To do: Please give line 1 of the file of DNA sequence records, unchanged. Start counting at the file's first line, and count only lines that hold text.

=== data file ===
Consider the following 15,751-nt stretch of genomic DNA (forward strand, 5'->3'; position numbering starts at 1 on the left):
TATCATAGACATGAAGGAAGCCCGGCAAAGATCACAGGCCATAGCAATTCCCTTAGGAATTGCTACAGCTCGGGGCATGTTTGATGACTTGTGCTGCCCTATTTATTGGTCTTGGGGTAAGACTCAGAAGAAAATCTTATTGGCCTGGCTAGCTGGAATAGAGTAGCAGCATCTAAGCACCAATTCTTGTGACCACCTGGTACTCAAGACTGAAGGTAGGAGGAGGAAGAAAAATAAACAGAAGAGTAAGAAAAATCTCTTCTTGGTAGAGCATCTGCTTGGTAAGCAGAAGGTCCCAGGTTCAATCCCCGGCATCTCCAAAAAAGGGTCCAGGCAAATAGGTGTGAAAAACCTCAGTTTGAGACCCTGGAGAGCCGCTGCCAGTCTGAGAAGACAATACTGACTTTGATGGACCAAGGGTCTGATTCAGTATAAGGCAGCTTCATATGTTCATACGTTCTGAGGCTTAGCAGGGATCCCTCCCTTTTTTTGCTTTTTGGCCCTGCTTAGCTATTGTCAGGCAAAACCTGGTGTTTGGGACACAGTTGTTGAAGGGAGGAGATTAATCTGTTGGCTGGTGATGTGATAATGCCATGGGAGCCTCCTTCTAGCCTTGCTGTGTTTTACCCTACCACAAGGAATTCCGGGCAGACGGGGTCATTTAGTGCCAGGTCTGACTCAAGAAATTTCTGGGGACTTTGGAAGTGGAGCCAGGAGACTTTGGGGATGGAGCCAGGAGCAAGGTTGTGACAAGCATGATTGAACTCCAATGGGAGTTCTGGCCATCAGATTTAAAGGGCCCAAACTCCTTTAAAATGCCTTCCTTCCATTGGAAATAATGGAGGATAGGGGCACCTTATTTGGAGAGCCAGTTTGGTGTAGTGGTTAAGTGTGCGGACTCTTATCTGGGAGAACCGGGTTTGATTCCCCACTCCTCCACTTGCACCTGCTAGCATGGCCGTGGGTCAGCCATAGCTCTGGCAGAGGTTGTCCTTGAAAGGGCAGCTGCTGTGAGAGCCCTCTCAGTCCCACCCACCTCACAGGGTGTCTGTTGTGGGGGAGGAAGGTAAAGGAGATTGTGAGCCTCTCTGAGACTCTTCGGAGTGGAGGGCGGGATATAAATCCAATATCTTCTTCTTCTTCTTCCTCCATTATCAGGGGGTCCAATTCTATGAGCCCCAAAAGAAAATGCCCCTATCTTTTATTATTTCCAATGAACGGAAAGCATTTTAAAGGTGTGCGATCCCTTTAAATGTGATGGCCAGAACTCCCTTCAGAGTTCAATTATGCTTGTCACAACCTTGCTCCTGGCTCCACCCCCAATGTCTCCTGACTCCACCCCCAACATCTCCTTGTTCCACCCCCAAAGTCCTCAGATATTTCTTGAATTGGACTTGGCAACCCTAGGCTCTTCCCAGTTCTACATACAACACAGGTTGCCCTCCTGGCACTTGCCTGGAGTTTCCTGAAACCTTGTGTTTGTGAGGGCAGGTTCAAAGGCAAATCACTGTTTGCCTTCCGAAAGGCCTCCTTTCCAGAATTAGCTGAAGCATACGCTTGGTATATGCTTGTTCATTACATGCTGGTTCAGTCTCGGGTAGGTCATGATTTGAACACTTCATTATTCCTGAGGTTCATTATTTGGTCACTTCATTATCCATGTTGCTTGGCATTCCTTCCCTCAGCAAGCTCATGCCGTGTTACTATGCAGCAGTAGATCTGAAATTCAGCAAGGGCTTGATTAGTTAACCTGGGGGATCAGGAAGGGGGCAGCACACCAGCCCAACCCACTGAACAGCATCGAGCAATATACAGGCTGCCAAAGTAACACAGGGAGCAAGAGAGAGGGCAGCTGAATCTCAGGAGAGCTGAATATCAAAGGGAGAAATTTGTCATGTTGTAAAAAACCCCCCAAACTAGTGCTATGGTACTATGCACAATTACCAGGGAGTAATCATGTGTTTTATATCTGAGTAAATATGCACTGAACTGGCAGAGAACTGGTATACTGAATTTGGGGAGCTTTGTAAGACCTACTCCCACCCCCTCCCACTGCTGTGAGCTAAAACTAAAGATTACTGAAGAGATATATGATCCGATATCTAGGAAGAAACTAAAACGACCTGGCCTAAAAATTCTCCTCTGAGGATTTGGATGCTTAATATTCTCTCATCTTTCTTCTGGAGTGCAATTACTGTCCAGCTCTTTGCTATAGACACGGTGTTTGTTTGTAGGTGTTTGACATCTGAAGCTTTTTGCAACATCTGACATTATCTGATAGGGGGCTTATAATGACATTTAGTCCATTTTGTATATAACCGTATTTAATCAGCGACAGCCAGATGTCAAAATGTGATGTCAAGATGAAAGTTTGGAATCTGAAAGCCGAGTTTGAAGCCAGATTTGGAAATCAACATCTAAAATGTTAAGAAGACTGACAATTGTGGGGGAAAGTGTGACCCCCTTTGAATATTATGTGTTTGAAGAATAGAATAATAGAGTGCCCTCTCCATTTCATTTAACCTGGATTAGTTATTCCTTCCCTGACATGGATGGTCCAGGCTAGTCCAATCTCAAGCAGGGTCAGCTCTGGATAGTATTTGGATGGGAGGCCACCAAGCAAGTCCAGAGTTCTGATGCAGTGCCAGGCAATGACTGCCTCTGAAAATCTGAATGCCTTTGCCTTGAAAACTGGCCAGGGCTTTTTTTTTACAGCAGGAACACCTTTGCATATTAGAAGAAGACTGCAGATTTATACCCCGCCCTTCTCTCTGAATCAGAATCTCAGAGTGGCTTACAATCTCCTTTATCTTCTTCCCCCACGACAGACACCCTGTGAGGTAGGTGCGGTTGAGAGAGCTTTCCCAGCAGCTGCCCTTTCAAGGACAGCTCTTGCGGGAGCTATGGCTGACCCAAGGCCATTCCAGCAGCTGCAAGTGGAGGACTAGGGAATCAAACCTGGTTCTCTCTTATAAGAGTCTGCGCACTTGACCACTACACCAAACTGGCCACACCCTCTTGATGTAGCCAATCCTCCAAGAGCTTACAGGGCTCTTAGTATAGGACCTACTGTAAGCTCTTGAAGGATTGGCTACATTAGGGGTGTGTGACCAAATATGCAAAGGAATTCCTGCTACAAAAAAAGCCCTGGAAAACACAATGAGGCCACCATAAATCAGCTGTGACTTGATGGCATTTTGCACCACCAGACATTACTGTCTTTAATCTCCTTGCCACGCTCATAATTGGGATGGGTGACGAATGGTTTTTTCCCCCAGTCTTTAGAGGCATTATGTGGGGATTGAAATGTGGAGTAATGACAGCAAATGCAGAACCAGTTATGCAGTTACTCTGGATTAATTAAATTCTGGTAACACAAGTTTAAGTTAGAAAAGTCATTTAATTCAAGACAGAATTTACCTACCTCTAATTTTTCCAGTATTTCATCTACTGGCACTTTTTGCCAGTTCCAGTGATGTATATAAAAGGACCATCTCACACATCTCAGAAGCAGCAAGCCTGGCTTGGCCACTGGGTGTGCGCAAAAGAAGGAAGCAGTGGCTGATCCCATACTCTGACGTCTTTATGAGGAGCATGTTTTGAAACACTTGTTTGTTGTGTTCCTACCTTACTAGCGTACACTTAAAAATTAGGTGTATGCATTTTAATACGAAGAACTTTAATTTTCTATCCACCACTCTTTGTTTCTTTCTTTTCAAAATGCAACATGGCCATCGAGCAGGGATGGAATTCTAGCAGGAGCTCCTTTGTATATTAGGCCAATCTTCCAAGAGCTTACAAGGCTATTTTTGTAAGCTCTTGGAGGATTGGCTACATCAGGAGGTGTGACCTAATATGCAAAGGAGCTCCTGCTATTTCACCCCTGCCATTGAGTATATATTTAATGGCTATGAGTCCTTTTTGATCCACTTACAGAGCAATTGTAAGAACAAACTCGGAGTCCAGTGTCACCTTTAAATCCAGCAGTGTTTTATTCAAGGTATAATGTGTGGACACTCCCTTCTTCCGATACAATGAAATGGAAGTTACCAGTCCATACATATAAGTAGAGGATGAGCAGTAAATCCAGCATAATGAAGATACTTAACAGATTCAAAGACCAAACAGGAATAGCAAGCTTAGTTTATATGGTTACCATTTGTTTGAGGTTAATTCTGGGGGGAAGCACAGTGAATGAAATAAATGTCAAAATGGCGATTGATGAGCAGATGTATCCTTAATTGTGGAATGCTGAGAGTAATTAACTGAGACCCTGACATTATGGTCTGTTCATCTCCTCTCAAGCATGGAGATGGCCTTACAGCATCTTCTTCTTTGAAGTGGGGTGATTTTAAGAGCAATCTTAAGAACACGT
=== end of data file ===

Consider the following 15,751-nt stretch of genomic DNA (forward strand, 5'->3'; position numbering starts at 1 on the left):